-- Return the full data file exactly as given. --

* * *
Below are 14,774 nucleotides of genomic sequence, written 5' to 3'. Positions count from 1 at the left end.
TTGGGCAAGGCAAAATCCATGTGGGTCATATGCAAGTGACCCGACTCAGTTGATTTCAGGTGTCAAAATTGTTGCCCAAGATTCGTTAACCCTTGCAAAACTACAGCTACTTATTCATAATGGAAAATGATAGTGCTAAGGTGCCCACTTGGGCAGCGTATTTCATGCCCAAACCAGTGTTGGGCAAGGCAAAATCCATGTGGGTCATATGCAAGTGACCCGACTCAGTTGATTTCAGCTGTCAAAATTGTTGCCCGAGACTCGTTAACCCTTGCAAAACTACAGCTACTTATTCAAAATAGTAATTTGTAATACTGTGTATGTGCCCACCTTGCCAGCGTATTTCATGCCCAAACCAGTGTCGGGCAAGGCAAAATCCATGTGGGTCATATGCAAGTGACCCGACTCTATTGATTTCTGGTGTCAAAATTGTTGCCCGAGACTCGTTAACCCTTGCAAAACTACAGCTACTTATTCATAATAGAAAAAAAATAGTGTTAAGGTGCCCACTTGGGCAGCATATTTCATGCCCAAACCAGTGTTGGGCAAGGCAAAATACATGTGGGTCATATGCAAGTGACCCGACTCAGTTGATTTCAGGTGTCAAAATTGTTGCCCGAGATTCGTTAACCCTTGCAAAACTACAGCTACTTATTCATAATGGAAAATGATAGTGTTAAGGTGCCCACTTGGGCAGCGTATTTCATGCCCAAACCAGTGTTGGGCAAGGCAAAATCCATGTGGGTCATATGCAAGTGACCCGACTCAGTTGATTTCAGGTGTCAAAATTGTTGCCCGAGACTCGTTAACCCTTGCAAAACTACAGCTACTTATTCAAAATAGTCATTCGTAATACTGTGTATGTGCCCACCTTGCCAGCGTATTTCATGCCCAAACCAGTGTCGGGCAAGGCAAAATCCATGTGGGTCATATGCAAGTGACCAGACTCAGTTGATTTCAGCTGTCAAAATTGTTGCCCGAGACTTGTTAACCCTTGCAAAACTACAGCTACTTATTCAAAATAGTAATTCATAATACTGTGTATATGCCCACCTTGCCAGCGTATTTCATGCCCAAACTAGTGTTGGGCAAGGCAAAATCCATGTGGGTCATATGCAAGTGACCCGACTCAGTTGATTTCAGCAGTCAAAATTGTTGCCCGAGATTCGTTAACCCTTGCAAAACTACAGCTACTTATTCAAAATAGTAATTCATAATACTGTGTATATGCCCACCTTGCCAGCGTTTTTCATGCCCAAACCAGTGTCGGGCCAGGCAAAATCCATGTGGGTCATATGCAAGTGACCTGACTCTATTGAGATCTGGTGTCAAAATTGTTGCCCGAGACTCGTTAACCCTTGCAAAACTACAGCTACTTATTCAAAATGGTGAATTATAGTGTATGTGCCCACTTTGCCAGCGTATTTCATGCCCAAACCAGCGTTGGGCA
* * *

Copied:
Below are 14,774 nucleotides of genomic sequence, written 5' to 3'. Positions count from 1 at the left end.
TTGGGCAAGGCAAAATCCATGTGGGTCATATGCAAGTGACCCGACTCAGTTGATTTCAGGTGTCAAAATTGTTGCCCAAGATTCGTTAACCCTTGCAAAACTACAGCTACTTATTCATAATGGAAAATGATAGTGCTAAGGTGCCCACTTGGGCAGCGTATTTCATGCCCAAACCAGTGTTGGGCAAGGCAAAATCCATGTGGGTCATATGCAAGTGACCCGACTCAGTTGATTTCAGCTGTCAAAATTGTTGCCCGAGACTCGTTAACCCTTGCAAAACTACAGCTACTTATTCAAAATAGTAATTTGTAATACTGTGTATGTGCCCACCTTGCCAGCGTATTTCATGCCCAAACCAGTGTCGGGCAAGGCAAAATCCATGTGGGTCATATGCAAGTGACCCGACTCTATTGATTTCTGGTGTCAAAATTGTTGCCCGAGACTCGTTAACCCTTGCAAAACTACAGCTACTTATTCATAATAGAAAAAAAATAGTGTTAAGGTGCCCACTTGGGCAGCATATTTCATGCCCAAACCAGTGTTGGGCAAGGCAAAATACATGTGGGTCATATGCAAGTGACCCGACTCAGTTGATTTCAGGTGTCAAAATTGTTGCCCGAGATTCGTTAACCCTTGCAAAACTACAGCTACTTATTCATAATGGAAAATGATAGTGTTAAGGTGCCCACTTGGGCAGCGTATTTCATGCCCAAACCAGTGTTGGGCAAGGCAAAATCCATGTGGGTCATATGCAAGTGACCCGACTCAGTTGATTTCAGGTGTCAAAATTGTTGCCCGAGACTCGTTAACCCTTGCAAAACTACAGCTACTTATTCAAAATAGTCATTCGTAATACTGTGTATGTGCCCACCTTGCCAGCGTATTTCATGCCCAAACCAGTGTCGGGCAAGGCAAAATCCATGTGGGTCATATGCAAGTGACCAGACTCAGTTGATTTCAGCTGTCAAAATTGTTGCCCGAGACTTGTTAACCCTTGCAAAACTACAGCTACTTATTCAAAATAGTAATTCATAATACTGTGTATATGCCCACCTTGCCAGCGTATTTCATGCCCAAACTAGTGTTGGGCAAGGCAAAATCCATGTGGGTCATATGCAAGTGACCCGACTCAGTTGATTTCAGCAGTCAAAATTGTTGCCCGAGATTCGTTAACCCTTGCAAAACTACAGCTACTTATTCAAAATAGTAATTCATAATACTGTGTATATGCCCACCTTGCCAGCGTTTTTCATGCCCAAACCAGTGTCGGGCCAGGCAAAATCCATGTGGGTCATATGCAAGTGACCTGACTCTATTGAGATCTGGTGTCAAAATTGTTGCCCGAGACTCGTTAACCCTTGCAAAACTACAGCTACTTATTCAAAATGGTGAATTATAGTGTATGTGCCCACTTTGCCAGCGTATTTCATGCCCAAACCAGCGTTGGGCA